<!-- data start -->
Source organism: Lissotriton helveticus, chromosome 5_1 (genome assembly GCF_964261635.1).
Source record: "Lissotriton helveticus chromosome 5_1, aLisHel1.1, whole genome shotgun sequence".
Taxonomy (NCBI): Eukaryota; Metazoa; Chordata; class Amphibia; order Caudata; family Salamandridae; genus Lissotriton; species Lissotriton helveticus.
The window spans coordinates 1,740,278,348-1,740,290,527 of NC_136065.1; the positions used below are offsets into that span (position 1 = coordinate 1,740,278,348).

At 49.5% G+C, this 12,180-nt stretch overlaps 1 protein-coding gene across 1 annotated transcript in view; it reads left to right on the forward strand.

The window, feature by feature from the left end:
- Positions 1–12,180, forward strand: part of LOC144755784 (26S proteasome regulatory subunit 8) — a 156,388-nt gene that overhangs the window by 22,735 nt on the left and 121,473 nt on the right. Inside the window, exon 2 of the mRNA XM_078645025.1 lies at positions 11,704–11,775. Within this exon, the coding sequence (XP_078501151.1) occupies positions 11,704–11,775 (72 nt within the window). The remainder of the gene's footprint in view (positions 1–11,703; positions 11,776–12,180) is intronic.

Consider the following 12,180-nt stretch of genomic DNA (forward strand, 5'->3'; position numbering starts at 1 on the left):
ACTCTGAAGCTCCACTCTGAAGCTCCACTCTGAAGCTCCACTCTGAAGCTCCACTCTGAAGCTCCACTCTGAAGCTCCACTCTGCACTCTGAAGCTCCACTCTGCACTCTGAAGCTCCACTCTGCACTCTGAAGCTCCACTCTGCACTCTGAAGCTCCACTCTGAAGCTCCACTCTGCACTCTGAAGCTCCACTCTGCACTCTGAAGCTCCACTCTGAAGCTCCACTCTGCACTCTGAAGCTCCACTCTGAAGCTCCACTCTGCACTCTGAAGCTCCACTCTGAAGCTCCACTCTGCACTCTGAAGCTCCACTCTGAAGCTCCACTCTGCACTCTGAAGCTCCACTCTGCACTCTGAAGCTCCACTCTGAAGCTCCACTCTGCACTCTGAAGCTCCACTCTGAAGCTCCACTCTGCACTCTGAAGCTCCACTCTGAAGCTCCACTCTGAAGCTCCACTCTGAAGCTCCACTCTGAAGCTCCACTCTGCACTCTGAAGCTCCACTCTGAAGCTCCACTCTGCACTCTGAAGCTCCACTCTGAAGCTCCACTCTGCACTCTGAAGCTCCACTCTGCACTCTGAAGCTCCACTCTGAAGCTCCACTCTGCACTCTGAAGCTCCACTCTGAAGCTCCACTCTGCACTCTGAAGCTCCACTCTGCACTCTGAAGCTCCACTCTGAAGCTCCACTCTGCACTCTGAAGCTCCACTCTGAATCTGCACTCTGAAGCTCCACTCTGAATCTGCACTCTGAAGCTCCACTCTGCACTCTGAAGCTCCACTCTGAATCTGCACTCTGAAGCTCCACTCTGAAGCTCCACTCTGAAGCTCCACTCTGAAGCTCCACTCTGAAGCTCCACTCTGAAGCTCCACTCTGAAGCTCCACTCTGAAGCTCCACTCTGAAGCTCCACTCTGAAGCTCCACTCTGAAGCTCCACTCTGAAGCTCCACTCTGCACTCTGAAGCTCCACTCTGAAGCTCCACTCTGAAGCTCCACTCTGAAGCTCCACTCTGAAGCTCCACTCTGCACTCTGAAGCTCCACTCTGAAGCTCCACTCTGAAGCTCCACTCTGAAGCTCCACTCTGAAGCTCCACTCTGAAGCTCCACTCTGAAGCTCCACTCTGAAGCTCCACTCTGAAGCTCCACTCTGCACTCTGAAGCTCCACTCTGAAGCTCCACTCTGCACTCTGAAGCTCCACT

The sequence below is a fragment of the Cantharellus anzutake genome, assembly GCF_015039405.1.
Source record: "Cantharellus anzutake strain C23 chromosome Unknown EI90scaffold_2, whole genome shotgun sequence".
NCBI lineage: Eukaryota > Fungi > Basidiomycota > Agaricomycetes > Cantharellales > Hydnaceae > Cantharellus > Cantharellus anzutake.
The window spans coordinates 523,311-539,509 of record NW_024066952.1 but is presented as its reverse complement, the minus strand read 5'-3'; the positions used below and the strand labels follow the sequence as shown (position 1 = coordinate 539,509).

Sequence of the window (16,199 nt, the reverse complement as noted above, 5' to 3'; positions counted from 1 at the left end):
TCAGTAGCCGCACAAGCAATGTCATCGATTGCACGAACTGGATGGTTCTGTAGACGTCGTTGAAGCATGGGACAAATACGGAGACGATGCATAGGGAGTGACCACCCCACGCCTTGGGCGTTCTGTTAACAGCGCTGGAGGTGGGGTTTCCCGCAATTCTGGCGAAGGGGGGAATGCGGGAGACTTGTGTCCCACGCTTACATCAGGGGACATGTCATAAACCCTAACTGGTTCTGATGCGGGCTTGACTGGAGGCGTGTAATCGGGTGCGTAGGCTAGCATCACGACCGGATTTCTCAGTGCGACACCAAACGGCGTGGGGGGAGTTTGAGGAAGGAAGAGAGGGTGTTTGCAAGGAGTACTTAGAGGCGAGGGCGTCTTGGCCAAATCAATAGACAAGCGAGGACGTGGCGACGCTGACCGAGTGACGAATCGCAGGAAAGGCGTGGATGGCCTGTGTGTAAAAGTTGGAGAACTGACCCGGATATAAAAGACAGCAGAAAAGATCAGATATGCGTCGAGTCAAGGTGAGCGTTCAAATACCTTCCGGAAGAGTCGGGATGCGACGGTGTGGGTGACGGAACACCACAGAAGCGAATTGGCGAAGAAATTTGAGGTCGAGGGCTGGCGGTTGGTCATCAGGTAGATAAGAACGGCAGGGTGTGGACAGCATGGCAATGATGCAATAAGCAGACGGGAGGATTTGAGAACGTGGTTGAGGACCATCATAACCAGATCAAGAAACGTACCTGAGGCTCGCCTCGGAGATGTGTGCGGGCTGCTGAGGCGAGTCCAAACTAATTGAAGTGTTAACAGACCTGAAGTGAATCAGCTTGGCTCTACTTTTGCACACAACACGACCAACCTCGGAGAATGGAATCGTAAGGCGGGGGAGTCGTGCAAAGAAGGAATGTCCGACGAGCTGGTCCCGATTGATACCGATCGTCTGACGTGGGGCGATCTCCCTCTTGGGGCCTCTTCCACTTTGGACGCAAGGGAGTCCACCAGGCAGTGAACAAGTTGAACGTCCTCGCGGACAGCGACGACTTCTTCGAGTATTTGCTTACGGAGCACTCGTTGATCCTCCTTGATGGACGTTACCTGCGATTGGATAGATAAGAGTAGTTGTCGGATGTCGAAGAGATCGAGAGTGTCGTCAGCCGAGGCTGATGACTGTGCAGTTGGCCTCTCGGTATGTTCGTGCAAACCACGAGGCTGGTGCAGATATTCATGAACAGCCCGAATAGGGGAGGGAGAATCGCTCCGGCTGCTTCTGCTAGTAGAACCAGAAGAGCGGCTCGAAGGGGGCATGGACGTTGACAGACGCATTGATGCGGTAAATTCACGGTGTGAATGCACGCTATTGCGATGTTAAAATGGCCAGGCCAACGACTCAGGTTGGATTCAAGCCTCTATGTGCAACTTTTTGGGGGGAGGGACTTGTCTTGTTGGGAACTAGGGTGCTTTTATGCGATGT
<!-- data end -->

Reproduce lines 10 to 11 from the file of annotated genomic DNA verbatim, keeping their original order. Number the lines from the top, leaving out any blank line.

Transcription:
The sequence below is a fragment of the Cantharellus anzutake genome, assembly GCF_015039405.1.
Source record: "Cantharellus anzutake strain C23 chromosome Unknown EI90scaffold_2, whole genome shotgun sequence".